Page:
NASCAR's Yin and Yang in the Sprint Cup Series

Sandra MacWattersCorrespondent IJuly 13, 2010

PHOENIX - APRIL 09: Jimmie Johnson (L), driver of the #48 Lowe's Chevrolet, talks with Dale Earnhardt Jr. (R), driver of the #88 National Guard/AMP Energy Chevrolet, during qualifying for the NASCAR Sprint Cup Series Subway Fresh Fit 600 at Phoenix International Raceway on April 9, 2010 in Phoenix, Arizona.  (Photo by Geoff Burke/Getty Images for NASCAR)
Geoff Burke/Getty Images

The Chinese define yin and yang as two great opposite but complementary forces at work in the cosmos.

Asian philosophy carries the explanation much further as to how yin and yang must work together to achieve chi.

In NASCAR, specifically the Sprint Cup series, we find two drivers both under contract to Hendrick Motorsports that exhibit yin and yang within the sport.

Jimmie Johnson was nicknamed "Superman" by teammate Mark Martin. Perhaps his union with crew chief Chad Knaus has catapulted him to that status with four consecutive NASCAR Sprint Cup Championships.

Johnson is currently third in the Sprint Cup points standings and has five wins so far this season.

Many expect the Lowe's No. 48 team to whip through the Chase later this year to nail a fifth title.

Johnson has never ranked below fifth in the year-end season points since beginning his full-time ride with Hendrick Motorsports in 2002.

The clean-cut, dark-haired family man could easily be marketed for his looks. He has adorned many a magazine cover and does it well. Public appearances come easily to this driver.

Rich, good-looking and an anomaly as a stock car driver should be adequate credentials to make him the most popular driver with NASCAR fans.

Yet, for all he has going, fans for the most part don't want him to win, especially a fifth championship.

Many race fans are really annoyed he has gotten four titles in the manner that he has.

Being a fan favorite is one thing Johnson can't add to his resume.

The Champion has been booed and gets more cheers when he careens through the infield or his car finds it's place on the hook of a wrecker.

Driving for the same owner, Rick Hendrick, is the perennial fan favorite "most popular driver" Dale Earnhardt Jr.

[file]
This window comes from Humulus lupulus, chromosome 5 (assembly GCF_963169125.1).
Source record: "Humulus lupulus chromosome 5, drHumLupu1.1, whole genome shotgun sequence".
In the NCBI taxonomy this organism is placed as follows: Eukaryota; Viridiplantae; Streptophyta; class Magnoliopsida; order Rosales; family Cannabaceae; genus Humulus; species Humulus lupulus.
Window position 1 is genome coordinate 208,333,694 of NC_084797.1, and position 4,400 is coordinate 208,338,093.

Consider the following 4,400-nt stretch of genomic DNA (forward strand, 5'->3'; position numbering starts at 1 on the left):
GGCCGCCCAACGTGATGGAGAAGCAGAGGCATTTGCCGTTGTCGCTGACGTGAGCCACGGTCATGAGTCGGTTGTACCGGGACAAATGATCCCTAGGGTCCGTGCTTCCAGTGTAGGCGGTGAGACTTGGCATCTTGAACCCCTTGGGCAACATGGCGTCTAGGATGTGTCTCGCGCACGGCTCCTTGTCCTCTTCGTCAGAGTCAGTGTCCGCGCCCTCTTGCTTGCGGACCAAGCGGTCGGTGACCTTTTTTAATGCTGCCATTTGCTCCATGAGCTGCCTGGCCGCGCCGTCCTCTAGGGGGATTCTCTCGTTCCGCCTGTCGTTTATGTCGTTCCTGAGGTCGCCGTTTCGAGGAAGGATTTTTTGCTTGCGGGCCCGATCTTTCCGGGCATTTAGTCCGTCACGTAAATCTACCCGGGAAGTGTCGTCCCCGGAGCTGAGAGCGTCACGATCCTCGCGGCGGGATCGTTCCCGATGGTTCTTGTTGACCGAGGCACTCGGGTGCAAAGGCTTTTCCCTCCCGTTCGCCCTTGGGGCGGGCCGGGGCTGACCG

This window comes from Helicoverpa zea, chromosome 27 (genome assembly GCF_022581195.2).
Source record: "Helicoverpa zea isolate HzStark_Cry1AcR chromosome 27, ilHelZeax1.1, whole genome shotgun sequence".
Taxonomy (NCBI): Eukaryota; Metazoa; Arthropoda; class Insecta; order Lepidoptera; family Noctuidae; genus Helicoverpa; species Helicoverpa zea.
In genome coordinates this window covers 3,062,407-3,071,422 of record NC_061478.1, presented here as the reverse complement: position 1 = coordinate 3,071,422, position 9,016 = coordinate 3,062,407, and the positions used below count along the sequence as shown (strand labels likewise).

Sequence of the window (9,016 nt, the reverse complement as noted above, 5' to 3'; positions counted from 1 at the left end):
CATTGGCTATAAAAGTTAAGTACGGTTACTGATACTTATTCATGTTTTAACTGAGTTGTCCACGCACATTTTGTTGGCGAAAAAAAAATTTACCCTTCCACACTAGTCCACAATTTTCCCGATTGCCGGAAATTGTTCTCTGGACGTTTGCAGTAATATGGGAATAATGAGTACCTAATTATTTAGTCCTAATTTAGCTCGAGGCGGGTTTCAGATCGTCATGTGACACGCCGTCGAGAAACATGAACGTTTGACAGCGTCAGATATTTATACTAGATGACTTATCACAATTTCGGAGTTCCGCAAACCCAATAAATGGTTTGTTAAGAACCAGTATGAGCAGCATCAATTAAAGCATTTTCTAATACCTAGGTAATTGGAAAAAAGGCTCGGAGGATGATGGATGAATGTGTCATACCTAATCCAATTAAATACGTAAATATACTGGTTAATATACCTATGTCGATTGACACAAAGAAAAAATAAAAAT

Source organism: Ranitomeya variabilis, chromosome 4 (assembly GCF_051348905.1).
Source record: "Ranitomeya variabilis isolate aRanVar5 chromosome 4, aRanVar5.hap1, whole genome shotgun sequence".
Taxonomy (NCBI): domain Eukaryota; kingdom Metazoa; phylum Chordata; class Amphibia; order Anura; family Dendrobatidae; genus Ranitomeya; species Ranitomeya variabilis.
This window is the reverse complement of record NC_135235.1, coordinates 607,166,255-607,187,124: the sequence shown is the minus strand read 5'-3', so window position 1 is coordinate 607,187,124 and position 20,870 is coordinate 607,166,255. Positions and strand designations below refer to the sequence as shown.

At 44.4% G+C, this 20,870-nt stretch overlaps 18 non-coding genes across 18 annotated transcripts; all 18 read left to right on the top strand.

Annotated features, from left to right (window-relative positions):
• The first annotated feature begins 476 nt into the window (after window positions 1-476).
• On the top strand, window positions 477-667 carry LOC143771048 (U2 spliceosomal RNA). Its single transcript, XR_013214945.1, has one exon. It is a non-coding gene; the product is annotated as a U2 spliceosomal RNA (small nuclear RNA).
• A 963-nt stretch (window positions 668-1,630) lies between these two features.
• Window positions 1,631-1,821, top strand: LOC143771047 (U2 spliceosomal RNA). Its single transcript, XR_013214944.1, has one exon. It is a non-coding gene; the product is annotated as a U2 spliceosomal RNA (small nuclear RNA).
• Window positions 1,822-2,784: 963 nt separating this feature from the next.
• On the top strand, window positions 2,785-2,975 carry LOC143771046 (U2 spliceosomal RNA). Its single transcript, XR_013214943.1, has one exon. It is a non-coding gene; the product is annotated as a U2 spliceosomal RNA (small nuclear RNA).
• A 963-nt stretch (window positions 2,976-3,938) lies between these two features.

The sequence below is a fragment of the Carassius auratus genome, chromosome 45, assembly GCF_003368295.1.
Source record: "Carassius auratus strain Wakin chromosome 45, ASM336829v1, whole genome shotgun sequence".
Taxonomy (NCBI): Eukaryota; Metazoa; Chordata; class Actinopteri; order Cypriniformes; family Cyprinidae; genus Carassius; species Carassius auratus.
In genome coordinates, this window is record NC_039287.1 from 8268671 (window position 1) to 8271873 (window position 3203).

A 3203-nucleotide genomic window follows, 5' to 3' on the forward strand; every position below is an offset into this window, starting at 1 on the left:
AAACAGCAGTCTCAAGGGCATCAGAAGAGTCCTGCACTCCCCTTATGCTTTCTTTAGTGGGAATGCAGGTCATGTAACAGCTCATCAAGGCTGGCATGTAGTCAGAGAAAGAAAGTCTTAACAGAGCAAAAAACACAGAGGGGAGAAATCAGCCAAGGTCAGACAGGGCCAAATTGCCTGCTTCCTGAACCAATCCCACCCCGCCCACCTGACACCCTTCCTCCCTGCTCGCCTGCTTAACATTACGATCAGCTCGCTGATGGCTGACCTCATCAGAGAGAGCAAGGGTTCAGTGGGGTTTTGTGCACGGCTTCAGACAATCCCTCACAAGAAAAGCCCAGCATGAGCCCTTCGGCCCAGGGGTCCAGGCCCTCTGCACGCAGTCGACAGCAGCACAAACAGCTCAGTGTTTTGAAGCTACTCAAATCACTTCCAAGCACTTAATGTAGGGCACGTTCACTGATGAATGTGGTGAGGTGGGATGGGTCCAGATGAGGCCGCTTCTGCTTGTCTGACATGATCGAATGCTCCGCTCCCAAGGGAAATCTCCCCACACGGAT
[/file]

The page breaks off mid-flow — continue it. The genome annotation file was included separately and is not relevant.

Earnhardt Jr. by comparison usually sports a somewhat fuzzy face. His normal attire is t-shirt and jeans. He is single and has been accused of partying a bit too much, though he is probably more comfortable near a computer doing I-racing. 

Media attention and being in the limelight are not amongst his favorite things.

Junior has failed to win a race since June 15, 2008, at the LifeLock 400. His 2009 season was his worst ever with an average finish of 23.2.

Dale Jr. has six top-ten finishes this year and ranks 13th in the Sprint Cup points standings, bouncing in and out of the top 12.

Fans became accustomed to seeing the No. 8 Budweiser Chevrolet with Junior behind the wheel, racing out of the DEI shop. He used to win back in those days.

As performance deteriorated at DEI, the news came that Earnhardt Jr. would leave his father's company to drive for the premier NASCAR owner, Rick Hendrick.

Excitement abounded within Junior Nation as grandiose hopes of him becoming the hot driver at HMS pumped up his marketability even more.

It was expected the driver of the Amp Energy/National Guard car would have many wins and top finishes.

Disappointment can best describe his stint so far with Rick Hendrick.

So here we have two drivers with supposedly the best equipment money can buy.

For Jimmie Johnson and Chad Knaus, we can presume that fact to be true. There is also a chemistry between the driver and crew chief few teams can attain.

Earnhardt Jr. moved to HMS with his cousin, Tony Eury Jr. as his crew chief. Poor performance was thought to be attributed to the relationship between the driver and his cousin.

Junior had to readjust to new team leadership, finally ending up with Lance McGrew. Many question that the driver of the No. 88 deserves better, but McGrew has at least shown improvement with the team this season.

Despite poor performance, lack of wins and inconsistency, Earnhardt Jr. can bring the fans to their feet, if he even looks like he may be heading for the lead in a race.

NASCAR needs Dale Earnhardt Jr., regardless of his performance.

NASCAR may lose fans should Jimmie Johnson win a fifth consecutive NASCAR Sprint Cup title this year.  It will be a negative for the sport.

The dichotomy of the two drivers, both under the Hendrick Motorsports banner, is somewhat stunning based on the opposing effect each has on fans.

Jimmie Johnson and Dale Earnhardt Jr. are truly the yin and yang of NASCAR.